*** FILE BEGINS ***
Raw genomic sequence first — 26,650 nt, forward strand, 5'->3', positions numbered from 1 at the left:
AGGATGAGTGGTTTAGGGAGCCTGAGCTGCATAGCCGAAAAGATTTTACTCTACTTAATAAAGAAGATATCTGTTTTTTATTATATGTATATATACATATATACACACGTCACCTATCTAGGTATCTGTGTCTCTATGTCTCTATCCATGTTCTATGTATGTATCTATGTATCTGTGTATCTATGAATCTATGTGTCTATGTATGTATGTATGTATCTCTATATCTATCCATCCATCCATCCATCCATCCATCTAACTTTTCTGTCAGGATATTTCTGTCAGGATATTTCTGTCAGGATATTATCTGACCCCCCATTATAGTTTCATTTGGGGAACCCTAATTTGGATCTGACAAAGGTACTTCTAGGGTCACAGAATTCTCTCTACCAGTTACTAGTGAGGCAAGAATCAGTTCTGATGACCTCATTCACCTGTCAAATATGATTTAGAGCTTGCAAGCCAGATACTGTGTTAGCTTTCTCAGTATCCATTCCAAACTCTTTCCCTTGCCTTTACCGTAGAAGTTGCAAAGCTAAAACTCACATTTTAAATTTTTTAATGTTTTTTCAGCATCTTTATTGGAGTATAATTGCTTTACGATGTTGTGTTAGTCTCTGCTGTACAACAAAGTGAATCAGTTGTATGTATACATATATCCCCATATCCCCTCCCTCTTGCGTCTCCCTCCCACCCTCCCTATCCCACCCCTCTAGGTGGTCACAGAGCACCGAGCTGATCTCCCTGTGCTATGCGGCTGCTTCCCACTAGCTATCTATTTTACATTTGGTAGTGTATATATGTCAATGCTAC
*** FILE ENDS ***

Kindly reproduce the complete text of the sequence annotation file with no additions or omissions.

Raw genomic sequence first — 26,650 nt, forward strand, 5'->3', positions numbered from 1 at the left:
AGGATGAGTGGTTTAGGGAGCCTGAGCTGCATAGCCGAAAAGATTTTACTCTACTTAATAAAGAAGATATCTGTTTTTTATTATATGTATATATACATATATACACACGTCACCTATCTAGGTATCTGTGTCTCTATGTCTCTATCCATGTTCTATGTATGTATCTATGTATCTGTGTATCTATGAATCTATGTGTCTATGTATGTATGTATGTATCTCTATATCTATCCATCCATCCATCCATCCATCCATCTAACTTTTCTGTCAGGATATTTCTGTCAGGATATTTCTGTCAGGATATTATCTGACCCCCCATTATAGTTTCATTTGGGGAACCCTAATTTGGATCTGACAAAGGTACTTCTAGGGTCACAGAATTCTCTCTACCAGTTACTAGTGAGGCAAGAATCAGTTCTGATGACCTCATTCACCTGTCAAATATGATTTAGAGCTTGCAAGCCAGATACTGTGTTAGCTTTCTCAGTATCCATTCCAAACTCTTTCCCTTGCCTTTACCGTAGAAGTTGCAAAGCTAAAACTCACATTTTAAATTTTTTAATGTTTTTTCAGCATCTTTATTGGAGTATAATTGCTTTACGATGTTGTGTTAGTCTCTGCTGTACAACAAAGTGAATCAGTTGTATGTATACATATATCCCCATATCCCCTCCCTCTTGCGTCTCCCTCCCACCCTCCCTATCCCACCCCTCTAGGTGGTCACAGAGCACCGAGCTGATCTCCCTGTGCTATGCGGCTGCTTCCCACTAGCTATCTATTTTACATTTGGTAGTGTATATATGTCAATGCTAC